Can't Keep Labidochromis Chismulae Alive


New member
I can't keep Labidochromis Chismulae alive in an otherwise healthy aquarium (specs below). This is after 3 attempts involving stock from 3 different suppliers over the past 9 months. Most recently, I had a colony of 10 clown labs consisting of 2 males and 8 females ranging in size from 1.75-2” when I purchased them. They appeared to acclimate quickly; there was very little conspecific aggression (the males had established territories on opposite sides of the tank), and at least one female became pregnant. But, as the case was with previous attempts, they flourished for 2 months and then, over the course of 1-2 weeks, one-by-one began to hide, refuse food, become lethargic (I’m not sure about the order in which these events occurred), and ultimately die inside or around pieces of holey rock. I removed the deceased fish within one day. I couldn’t tell whether any of the remaining clown labs ingested part of them beforehand. Now, 2 of the 5 clown labs I have left are exhibiting these same behaviors, one of which appears to be breathing quickly.

It does not appear that the clown labs have transmitted a condition of any kind to my other fish (list below). In fact, all of my other fish are thriving.

There are no obvious incompatibility issues. The clown labs were/are not being harassed by their tank mates. My fish are not behaving aggressively between or within groups … not even the fuellebornis.

If we rule out issues with (1) water quality (parameters below; everyone else in the tank is doing fine), (2) supplier/stock/size (I would be somewhat surprised if all three suppliers sent me clown labs with underlying disease; clown labs were added to similarly sized fish), and (3) stress or injury due to aggression (I have a peaceful tank as mbuna go; I stocked it in terms of numbers and ratios with that goal in mind), what does that leave? What am I doing wrong?

One thing that comes to mind is diet. My understanding is that clown labs are carnivores; they eat mollusks and insects in the wild, but their diet can be supplemented with vegetable based protein in the aquarium environment. So, I have been feeding Hikari cichlid gold medium pellets and small sinking pellets along with spirulina flake twice daily for approx. 1 minute each time. None of the clown labs that died showed signs of bloat. In fact, they appeared to shrink in size overall. I thought they might be starving, but then logic kicked in … we all know that underfeeding is rarely the problem. So, today, I bought some daphnia, mysis shrimp, and a coral feeder (long turkey baster). My plan is to custom feed the remaining clown labs and hope those who are healthy remain healthy, and that the ones who appear ill might rebound.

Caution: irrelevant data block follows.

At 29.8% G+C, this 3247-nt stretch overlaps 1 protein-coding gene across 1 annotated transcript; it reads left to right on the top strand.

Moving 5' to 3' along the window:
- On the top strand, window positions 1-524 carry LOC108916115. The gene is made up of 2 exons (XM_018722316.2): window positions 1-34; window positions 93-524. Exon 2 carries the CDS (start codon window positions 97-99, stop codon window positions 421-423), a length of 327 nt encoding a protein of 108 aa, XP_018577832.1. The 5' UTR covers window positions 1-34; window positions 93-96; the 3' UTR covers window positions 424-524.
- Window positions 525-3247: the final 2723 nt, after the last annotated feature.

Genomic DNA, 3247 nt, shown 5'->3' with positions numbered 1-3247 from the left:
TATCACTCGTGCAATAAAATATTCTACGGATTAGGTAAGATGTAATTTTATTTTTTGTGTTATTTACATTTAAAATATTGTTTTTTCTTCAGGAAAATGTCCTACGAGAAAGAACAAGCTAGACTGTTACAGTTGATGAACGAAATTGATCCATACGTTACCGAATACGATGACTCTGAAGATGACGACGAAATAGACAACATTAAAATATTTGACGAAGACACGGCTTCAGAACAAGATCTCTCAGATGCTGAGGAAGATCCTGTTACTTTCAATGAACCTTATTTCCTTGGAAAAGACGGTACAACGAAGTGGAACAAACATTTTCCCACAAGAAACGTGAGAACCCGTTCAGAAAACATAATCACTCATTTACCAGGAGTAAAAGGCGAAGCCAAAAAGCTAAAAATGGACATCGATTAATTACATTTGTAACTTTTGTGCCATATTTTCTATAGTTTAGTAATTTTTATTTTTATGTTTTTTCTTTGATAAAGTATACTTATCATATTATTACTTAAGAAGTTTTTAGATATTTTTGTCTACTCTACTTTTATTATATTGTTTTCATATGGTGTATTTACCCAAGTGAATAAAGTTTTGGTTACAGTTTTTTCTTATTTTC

After 18 years of keeping African cichlids, I still feel terrible about any fish that dies. I get it … at the first sign of trouble, remove fish to hospital tank and treat. I’m embarrassed to admit I didn’t do that. In this case, I suspect it wouldn’t necessarily provide a long term solution. I would very much appreciate any insights and suggestions. I have a real affinity for clown labs and want to keep them in my tank.

2 HOB filters and powerhead = 1,060 GPH, water changes of 15-20% every two weeks

Temp 78 F
pH 8.0
Ammonia 0
Nitrite 0
Nitrate <5ppm
KH 240
GH 180
(I use Rift Lake Buffer Recipe - Cichlid Salt)

6 Acei
6 OB Feulleborni
6 Rusties
6 Yellow labs
(Each group has 2 males and 4 females; mostly older juveniles who grew up together and were introduced at the same time mixed with a few adults)

OB Guy

That's very strange that only the Labidochromis Chismulae are dying. I wonder if it could possibly be the Cichlid salt causing problems with them. Or possibly some aggression going on during the night when the lights are out. I know their diet is less vegetarian than other Mbuna, although they will eat a standard Mbuna veggie diet, it should be supplemented with frozen foods like Mysis, Daphnia and Brine Shrimp. Do any of them that are still alive have any kind of spots or show any signs of being sick other than not eating? Welcome to Cichlidaholcs.


New member
Thanks so much for your reply and for having me in the group. I'm going to back off the salt and see if it helps. Maybe the clown labs are particularly sensitive to that. Also I'll see what I find at night. Both great ideas and suggestions. Everyone ate the daphnia and shrimp but the two clown labs that are of concern :-( No other signs except for hiding and not eating. Cheers